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Trump Breaks Campaign Promise to Investigate Clinton


President-elect Donald Trump is apparently already reversing a major campaign promise.

During a midday meeting with The New York Times, reporter Mike Grynbaum tweeted that Trump said "it's not something that I feel very strongly about" when asked if he would rule out prosecuting Clinton.



Grynbaum also tweeted that Trump said, "I don't want to hurt the Clintons, I really don't. She went through a lot and suffered greatly in many ways."

Kellyanne Conway, a senior advisor to Trump and former campaign manager, also said Tuesday that Trump will not pursue any further investigations of Hillary Clinton related to her use of a private email server while secretary of state, or her ethical practices at the Clinton Foundation.

Conway referenced the decision in response to a question about it from MSNBC "Morning Joe" host Joe Scarborough.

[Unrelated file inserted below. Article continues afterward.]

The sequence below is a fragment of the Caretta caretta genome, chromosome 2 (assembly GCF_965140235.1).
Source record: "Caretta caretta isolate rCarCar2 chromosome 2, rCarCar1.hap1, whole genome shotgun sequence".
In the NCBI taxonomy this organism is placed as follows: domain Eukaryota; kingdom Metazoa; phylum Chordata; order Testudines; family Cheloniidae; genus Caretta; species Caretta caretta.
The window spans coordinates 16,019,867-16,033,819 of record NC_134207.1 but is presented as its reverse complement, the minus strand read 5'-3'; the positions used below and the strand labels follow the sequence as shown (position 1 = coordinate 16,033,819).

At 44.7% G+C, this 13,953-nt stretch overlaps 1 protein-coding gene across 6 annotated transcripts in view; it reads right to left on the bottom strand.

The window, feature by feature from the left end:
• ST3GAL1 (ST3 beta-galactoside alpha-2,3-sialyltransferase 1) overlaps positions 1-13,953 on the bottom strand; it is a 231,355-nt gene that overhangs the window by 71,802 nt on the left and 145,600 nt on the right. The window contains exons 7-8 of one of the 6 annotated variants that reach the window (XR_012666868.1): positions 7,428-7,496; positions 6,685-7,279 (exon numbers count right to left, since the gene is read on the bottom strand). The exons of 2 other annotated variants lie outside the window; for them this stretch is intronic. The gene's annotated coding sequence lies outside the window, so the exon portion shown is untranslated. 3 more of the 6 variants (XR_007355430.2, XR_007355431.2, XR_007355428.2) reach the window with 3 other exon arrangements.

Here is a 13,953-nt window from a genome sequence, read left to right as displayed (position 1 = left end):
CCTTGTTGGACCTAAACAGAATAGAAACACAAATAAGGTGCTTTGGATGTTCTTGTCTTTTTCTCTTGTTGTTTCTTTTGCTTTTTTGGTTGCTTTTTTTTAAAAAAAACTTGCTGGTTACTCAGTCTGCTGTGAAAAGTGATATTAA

"We have breaking news this morning that Donald Trump's not going to be pursuing investigations against Hillary...Do you think he'll encourage Republicans on the Hill to stay away from that as well?" Scarborough asked Conway.  

Conway responded, "I think when the president-elect--who's also the head of your party--tells you before he's even inaugurated that he doesn't wish to pursue these charges, it sends a very strong message, tone and content to the members."  

Conway also noted that the decision may be good for Clinton. "If Donald Trump can help her heal--perhaps that's a good thing to do," she said.

During the campaign after the second debate in early October, Trump told Clinton, "If I win, I am going to instruct my attorney general to get a special prosecutor to look into your situation."

Trump also frequently talked about Clinton violating the law and needing to go to jail during campaign rallies.

Trump has not publicly commented on whether or not he will push prosecutors to investigate Clinton.  

In response to Conway's remarks, Judicial Watch, a conservative watchdog group, is calling on Trump to investigate Clinton. President Tom Fitton said Trump "must commit his administration to a serious, independent investigation of the very serious Clinton national security, email and pay-to-play scandals."  

Fitton warned that if Trump chooses not to investigate Clinton it would betray his promise to "drain the swamp" of corruption in Washington, D.C.

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